Background: A variety of intensity, load, and performance measures (eg, “power profile”) have been used to characterize the demands of professional cycling races with differing stage types. An increased understanding of the characteristics of these races could provide valuable insight for practitioners toward the design of training strategies to optimally prepare for these demands. However, current reviews within this area are outdated and do not include a recent influx of new articles describing the demands of professional cycling races. Purpose: To provide an updated overview of the intensity and load demands and power profile of professional cycling races. Typically adopted measures are introduced and their results summarized. Conclusion: There is a clear trend in the research that stage type significantly influences the intensity, load, and power profile of races with more elevation gain typically resulting in a higher intensity and load and longer-duration power outputs (ie, >10 min). Flat and semimountainous stages are characterized by higher maximal mean power outputs over shorter durations (ie, <2 min). Furthermore, single-day races tend to have a higher (daily) intensity and load compared with stages within multiday races. Nevertheless, while the presented mean (grouped) data provide some indications on the demands of these races and differences between varying competition elements, a limited amount of research is available describing the “race-winning efforts” in these races, and this is proposed as an important area for future research. Finally, practitioners should consider the limitations of each metric individually, and a multivariable approach to analyzing races is advocated.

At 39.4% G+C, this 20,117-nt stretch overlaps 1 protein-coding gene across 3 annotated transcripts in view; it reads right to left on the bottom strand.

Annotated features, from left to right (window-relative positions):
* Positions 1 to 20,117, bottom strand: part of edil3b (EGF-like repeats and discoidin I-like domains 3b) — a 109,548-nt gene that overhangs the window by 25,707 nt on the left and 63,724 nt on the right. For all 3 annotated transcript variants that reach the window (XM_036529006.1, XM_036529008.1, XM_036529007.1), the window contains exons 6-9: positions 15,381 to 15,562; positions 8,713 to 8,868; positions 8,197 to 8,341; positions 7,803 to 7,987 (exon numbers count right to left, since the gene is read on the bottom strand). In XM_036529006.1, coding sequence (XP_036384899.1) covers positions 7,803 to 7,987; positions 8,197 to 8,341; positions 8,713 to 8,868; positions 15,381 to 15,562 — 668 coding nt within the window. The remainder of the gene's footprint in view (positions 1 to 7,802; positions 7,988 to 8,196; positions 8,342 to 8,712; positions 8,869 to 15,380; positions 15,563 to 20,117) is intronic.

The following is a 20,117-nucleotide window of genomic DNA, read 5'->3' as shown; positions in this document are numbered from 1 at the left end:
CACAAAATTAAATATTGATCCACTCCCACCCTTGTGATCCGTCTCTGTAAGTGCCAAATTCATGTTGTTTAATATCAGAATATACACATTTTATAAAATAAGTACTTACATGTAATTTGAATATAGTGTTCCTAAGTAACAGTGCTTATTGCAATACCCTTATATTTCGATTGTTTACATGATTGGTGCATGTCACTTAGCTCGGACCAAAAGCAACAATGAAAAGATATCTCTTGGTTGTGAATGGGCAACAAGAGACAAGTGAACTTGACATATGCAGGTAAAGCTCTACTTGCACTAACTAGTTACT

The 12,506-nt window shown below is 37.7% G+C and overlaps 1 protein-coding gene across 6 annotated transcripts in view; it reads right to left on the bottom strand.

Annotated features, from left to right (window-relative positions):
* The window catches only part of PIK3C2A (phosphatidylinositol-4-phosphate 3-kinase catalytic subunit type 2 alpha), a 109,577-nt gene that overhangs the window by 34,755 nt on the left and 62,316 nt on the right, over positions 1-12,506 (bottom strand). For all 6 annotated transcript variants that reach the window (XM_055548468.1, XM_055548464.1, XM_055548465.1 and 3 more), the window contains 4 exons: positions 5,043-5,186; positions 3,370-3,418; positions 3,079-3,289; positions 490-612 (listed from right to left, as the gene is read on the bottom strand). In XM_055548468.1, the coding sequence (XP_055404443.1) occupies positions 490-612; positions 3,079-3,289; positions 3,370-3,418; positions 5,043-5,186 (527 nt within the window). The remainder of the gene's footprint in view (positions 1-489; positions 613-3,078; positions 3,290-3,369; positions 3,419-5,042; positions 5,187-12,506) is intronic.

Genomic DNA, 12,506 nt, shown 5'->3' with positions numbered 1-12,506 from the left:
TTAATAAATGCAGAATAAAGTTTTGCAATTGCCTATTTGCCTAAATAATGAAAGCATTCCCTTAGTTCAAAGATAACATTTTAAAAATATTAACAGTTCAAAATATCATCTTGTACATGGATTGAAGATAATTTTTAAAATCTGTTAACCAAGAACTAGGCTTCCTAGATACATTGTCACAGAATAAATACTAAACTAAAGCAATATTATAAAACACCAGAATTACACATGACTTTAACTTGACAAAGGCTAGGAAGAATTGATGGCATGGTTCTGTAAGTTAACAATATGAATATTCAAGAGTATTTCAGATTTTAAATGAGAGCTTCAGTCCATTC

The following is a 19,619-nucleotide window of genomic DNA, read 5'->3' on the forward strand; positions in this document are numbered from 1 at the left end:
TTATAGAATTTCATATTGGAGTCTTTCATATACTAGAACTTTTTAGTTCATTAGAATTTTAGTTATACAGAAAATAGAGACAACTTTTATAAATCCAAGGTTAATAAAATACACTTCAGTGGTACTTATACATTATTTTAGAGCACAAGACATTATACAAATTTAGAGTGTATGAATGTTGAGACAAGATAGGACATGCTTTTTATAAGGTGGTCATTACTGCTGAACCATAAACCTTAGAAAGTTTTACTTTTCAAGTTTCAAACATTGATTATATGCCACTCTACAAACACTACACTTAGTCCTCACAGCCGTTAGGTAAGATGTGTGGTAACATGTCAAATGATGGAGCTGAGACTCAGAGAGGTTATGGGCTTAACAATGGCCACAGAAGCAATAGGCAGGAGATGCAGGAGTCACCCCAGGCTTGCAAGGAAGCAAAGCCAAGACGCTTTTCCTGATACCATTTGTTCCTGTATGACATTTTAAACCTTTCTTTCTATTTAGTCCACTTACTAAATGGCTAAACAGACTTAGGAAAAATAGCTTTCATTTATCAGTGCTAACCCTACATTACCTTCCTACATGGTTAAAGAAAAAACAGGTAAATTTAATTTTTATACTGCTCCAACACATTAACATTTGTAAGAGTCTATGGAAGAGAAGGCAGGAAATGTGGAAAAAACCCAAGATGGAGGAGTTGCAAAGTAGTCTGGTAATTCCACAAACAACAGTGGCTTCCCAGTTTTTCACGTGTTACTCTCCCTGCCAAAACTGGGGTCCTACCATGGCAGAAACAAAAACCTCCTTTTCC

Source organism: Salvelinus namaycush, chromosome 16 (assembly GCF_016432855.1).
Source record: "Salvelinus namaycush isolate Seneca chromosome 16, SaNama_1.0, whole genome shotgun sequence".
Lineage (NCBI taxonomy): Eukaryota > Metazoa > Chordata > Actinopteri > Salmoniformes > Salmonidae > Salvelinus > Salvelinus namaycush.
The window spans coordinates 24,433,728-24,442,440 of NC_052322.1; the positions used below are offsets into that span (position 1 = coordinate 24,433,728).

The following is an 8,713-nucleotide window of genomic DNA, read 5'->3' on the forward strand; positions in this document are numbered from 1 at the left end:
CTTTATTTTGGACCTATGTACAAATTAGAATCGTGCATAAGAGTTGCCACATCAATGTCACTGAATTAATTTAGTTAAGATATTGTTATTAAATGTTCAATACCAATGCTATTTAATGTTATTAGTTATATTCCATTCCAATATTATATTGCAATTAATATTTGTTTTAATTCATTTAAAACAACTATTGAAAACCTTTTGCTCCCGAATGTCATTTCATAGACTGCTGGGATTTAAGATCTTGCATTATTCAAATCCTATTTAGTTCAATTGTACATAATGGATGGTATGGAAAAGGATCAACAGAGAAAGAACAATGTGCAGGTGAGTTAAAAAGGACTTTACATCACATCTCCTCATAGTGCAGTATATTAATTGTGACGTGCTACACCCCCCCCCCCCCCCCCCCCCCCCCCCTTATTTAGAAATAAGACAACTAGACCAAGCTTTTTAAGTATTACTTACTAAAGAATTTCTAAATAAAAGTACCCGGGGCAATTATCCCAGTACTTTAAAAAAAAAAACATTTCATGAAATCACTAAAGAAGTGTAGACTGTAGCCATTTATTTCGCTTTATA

Dajo Sanders and Teun van Erp
Robert P. Lamberts and Teun van Erp
Teun van Erp and Robert P. Lamberts
Introduction: Maximal mean power output (MMP) is commonly used to describe the demands and performances of races in professional male cycling. In the female professional cyclist domain, however, there is limited knowledge regarding MMPs in races. Therefore, this study aimed to describe MMPs in female professional cycling races while investigating differences between TOP5 and NOT-TOP5 races. Methods: Race data (N = 1324) were collected from 14 professional female cyclists between 2013 and 2019. Races were categorized as TOP5 or NOT-TOP5. The MMPs were consequently determined over a range of different time frames (5 s to 60 min). To provide these MMPs with additional context, 2 factors were determined: when these MMPs were attained in a race (based on duration and kilojoules spent [kJspent·kg−1]) and these MMPs relative to the cyclist’s season’s best MMP (MMP%best). Results: Short-duration power outputs (≤1 min) were higher in TOP5 races compared with NOT-TOP5 races. In addition, the timing (both duration and kJspent·kg−1) of all MMPs was later and after more workload in the race in TOP5 compared with NOT-TOP5 races. In contrast, no difference in MMP%best was noted between TOP5 and NOT-TOP5 races. Conclusions: TOP5 races in female cycling are presented with higher short-duration MMPs (≤1 min) when compared with NOT-TOP5 races, and cyclists were able to reach a higher percentage of their seasonal best MMP when they were able to finish TOP5. In addition, these MMPs are performed later and after more kJspent·kg−1 in TOP5 versus NOT-TOP5 races, which confirms the importance of “fatigue resistance” in professional (female) cycling.